If you want to do everything you can to prevent a gout attack, then you may want to look into your favorite beverages to make sure that they're not increasing your odds of a gout recurrence. A recent study published on BMJ.com in January, 2008, called "Soft Drinks, Fructose Consumption, and the Risk of Gout in Men: Prospective Cohort Study", by Hyon Choi and Gary Curhan showed that men who regularly consume foods and beverages containing fructose have a notably higher risk of a gout attack.
Gout levels in the United States have doubled throughout the last few decades. This increase in gout attacks mirrors the increase in fructose consumption through soft drinks and other sugary foods. Fructose is a simple form of sugar that is now known to increase the production of uric acid in the body.
Though patients who suffer gout attacks are typically instructed by their doctors to cut alcohol, organ meats, and legumes from their diets, as they are high in purines – organic compounds that encourage uric acid production in the body – it is rare for patients to be told to limit their consumption of fructose-filled foods such as soft drinks.
American and Canadian researchers examined the relationship between the intake of high-fructose foods such as soft drinks and the risk of a gout attack. They looked into more than 46,000 men who had no history of gout attacks, and who were aged 40 or older. They followed these men for 12 years, compiling data on food consumption regarding more than 130 different beverages and foods including both regular and diet soft drinks, as well as fruits and fruit juices which are also naturally quite high in their fructose levels. From the start of the study, the researchers collected weight, medication use, and medical condition data. During that time, there were 755 new cases of gout attacks diagnosed within the participants.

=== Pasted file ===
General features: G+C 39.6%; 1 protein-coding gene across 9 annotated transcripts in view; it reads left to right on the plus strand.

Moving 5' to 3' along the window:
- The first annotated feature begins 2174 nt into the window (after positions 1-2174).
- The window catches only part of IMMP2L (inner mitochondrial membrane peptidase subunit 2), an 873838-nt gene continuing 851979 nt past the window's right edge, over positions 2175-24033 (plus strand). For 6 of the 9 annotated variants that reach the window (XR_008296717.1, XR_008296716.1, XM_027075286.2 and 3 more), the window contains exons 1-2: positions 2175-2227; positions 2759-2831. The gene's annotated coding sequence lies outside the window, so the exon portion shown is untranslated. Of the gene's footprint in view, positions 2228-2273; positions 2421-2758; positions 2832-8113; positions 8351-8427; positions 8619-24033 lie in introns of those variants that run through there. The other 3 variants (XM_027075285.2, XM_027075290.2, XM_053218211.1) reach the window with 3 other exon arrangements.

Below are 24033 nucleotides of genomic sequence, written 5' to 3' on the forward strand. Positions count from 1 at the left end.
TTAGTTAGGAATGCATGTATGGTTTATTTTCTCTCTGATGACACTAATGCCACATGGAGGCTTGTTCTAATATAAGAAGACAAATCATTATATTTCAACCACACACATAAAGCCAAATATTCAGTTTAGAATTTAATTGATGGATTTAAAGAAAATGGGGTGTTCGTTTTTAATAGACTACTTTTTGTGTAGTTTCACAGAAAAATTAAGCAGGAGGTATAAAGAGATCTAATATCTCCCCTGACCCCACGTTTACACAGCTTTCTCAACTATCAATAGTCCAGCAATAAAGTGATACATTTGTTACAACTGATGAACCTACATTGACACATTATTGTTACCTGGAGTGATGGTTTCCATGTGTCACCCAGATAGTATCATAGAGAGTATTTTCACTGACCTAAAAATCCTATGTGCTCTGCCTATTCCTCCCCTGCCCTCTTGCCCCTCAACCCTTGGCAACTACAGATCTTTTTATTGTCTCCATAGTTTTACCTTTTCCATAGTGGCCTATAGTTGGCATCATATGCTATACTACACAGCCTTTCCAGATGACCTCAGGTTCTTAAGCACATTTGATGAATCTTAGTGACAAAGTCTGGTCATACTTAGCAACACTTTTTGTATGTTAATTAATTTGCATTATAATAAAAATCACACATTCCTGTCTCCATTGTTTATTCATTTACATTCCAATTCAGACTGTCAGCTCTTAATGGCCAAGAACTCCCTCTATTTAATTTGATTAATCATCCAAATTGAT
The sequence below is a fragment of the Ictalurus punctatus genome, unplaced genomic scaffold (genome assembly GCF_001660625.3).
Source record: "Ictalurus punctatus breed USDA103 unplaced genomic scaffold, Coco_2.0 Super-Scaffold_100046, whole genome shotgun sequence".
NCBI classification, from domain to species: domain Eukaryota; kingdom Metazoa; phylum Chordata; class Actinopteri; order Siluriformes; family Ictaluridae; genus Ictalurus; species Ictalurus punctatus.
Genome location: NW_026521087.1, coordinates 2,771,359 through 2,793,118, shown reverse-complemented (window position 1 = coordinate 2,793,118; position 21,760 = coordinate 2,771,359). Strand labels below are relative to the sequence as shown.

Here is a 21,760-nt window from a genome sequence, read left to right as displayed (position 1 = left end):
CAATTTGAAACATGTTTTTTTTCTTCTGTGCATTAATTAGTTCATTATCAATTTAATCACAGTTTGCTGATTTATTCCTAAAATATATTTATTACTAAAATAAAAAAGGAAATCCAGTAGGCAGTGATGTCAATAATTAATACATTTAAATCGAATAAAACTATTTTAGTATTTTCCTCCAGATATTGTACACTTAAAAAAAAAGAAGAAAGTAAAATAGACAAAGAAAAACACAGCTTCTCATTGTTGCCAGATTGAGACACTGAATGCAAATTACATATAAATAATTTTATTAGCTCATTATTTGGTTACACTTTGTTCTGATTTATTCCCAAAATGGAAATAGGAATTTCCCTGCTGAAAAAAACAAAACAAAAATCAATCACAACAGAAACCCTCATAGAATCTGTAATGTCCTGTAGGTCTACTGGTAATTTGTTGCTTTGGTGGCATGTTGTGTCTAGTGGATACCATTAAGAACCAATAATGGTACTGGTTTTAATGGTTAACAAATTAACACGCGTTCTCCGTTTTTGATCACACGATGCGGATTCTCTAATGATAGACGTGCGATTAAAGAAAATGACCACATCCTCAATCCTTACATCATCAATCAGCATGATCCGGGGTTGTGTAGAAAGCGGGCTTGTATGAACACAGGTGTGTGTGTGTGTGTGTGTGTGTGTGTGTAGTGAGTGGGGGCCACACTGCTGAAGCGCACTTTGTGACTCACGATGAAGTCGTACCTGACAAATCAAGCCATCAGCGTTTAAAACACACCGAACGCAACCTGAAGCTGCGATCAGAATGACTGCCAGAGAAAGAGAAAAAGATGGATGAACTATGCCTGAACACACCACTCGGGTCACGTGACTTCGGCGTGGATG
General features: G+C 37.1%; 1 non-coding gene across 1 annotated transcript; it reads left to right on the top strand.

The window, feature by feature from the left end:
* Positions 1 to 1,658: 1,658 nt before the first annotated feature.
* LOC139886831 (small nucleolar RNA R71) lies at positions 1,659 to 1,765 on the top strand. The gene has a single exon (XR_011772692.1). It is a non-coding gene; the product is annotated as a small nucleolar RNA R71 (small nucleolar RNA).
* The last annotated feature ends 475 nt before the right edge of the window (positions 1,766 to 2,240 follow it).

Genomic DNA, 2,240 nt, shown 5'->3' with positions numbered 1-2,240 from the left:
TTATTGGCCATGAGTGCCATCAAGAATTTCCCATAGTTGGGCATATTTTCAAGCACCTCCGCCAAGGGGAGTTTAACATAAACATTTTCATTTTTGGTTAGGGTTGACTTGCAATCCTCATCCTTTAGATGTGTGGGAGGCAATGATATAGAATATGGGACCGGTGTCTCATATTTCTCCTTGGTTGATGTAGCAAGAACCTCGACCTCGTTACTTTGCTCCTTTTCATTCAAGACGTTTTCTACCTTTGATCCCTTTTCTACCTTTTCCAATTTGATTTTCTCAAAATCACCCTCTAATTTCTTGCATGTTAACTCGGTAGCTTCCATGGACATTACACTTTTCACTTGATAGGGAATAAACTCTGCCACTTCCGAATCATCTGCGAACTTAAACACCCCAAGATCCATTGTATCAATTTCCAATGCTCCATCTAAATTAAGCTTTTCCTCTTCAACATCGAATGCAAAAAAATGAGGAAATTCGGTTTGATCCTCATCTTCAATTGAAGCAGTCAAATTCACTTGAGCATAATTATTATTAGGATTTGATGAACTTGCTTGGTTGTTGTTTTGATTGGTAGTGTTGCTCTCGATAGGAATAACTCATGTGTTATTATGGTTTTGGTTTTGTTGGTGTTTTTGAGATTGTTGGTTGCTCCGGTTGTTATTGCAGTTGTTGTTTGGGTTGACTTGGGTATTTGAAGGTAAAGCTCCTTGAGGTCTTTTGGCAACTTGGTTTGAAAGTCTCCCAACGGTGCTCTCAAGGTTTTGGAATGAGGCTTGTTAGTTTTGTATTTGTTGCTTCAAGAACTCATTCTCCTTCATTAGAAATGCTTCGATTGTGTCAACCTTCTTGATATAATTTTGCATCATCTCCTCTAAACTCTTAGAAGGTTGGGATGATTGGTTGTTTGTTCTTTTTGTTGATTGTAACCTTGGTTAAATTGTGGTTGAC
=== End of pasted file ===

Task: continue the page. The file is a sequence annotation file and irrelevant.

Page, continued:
The major findings of the study included the following:
– The more sugar-sweetened soft drinks were consumed by the participants, the higher their risks of a gout attack would be.
– When men who drank fewer than one serving of soft drinks in a month were compared to participants who drank over five or six servings every week, the risk of a gout attack was increased by 29 percent.
– The participants who drank two or more servings of soft drinks daily increased their risk of a gout attack by a significant 85 percent when compared to those who consumed fewer than one serving of soft drinks every month.
– Participants who consumed only soft drinks did not increase their risk of a gout attack.
– Fructose-rich foods such as fruits and their juices also increased the risk of a gout attack. However, the study's authors caution that the interpretation of the impact of fruits and fruit juices on the risk of gout should be interpreted with care as eating some fruits and vegetables is important for the prevention of high blood pressure, stroke, heart disease, and some cancers, and should therefore perhaps be considered more beneficial than hazardous.
The study's results occurred independently of other gout attack risk factors, such as age, body mass index, blood pressure, diuretic use, alcohol consumption, and the rest of the diet of the participants.